Edited by Susan Harris Rimmer and Kate Ogg
Chapter 20: Oral history as empirical corrective: including women’s experiences in international law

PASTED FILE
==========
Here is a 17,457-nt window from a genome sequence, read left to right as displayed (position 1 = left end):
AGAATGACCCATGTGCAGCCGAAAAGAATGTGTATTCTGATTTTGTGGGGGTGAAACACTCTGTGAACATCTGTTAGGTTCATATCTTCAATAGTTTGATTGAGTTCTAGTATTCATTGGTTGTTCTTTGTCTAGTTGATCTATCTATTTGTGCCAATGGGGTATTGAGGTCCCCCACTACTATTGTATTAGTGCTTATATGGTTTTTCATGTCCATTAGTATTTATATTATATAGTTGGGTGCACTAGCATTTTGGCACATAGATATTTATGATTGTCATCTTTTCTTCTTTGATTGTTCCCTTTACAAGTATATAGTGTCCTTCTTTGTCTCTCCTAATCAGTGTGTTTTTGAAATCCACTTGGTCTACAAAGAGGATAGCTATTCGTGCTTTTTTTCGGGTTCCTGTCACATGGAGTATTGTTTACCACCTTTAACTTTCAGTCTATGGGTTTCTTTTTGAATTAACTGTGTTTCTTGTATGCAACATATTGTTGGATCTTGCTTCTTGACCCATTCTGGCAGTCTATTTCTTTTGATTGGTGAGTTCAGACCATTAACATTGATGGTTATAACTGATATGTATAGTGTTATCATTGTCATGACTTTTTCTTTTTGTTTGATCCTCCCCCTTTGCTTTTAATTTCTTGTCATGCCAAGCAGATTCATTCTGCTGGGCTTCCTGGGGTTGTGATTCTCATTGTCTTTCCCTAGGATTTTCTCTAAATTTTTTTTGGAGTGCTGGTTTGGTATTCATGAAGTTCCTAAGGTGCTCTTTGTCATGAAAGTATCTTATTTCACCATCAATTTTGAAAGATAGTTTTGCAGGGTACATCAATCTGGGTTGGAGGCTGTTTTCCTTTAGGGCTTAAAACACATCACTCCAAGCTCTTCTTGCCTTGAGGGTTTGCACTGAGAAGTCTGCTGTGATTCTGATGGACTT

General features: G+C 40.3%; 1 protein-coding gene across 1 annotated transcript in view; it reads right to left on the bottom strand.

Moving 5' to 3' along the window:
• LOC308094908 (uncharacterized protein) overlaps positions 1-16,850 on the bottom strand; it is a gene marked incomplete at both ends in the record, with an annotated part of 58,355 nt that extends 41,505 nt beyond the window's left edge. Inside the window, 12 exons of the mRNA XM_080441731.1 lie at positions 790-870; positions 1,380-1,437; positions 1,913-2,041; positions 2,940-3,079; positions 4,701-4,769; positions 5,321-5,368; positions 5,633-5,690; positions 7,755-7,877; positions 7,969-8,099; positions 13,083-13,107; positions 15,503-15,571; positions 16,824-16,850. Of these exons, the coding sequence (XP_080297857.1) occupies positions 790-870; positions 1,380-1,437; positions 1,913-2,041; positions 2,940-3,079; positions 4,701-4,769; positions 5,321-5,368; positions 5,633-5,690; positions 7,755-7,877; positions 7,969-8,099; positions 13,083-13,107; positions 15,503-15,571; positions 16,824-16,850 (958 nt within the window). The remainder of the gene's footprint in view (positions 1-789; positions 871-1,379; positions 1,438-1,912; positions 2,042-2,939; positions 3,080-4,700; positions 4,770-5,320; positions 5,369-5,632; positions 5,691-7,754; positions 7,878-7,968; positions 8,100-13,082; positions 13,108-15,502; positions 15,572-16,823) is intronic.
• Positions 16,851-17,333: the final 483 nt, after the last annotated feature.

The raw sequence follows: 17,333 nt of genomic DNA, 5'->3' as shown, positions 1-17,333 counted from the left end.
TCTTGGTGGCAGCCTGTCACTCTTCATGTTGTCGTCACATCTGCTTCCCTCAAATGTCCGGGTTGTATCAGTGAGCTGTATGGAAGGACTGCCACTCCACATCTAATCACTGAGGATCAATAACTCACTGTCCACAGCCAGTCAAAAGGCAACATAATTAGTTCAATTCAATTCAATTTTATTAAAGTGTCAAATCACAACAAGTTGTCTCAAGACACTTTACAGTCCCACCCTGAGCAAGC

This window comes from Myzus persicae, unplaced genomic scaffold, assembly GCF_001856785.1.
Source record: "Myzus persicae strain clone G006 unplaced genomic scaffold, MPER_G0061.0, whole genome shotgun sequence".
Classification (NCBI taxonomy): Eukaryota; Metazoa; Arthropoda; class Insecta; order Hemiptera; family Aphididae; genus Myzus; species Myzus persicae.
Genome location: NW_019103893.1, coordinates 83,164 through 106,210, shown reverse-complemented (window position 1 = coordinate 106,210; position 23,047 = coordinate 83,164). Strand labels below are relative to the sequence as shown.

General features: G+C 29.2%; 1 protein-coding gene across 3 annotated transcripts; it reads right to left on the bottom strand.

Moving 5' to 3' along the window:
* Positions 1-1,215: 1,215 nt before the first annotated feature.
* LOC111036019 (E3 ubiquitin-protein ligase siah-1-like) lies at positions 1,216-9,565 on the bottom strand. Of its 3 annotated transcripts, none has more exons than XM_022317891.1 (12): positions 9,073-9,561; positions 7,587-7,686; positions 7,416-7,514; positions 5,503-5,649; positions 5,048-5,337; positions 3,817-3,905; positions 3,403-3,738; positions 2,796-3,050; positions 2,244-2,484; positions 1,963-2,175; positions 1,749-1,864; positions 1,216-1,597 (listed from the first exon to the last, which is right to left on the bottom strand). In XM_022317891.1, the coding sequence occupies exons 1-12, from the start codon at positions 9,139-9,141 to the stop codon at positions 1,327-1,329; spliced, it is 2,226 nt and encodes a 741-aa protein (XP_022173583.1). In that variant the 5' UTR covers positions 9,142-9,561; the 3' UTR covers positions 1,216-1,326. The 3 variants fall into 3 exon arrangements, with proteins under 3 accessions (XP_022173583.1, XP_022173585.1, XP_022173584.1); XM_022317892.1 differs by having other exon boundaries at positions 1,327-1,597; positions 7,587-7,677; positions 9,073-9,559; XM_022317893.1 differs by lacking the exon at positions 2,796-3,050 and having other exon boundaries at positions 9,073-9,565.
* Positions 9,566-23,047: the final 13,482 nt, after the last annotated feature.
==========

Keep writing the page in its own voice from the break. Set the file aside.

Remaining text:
This chapter adds to a growing body of literature that aims to ‘correct’ the traditional lack of attention to the role of individual women lawyers who have exercised their power as active citizens to participate in the development of international law. The chapter highlights the unique contribution to international disability law of Rosemary Kayess, through a close examination of her oral history, which was drawn from a larger corpus of interviews recorded with ‘trailblazing’ Australian women lawyers. The approach adopted in the study is innovative in bringing together a legal and linguistic analysis of the interview with Rosemary Kayess that offers insights into those aspects of her personal and professional biography that most influenced and enabled her role in the drafting of the UN Convention on the Rights of People with Disabilities. Thus the use of oral history in this study broadens and deepens our understanding of the possibilities for feminist engagement with international law and may hopefully inspire other women lawyers to take steps towards active citizenship on the international stage.
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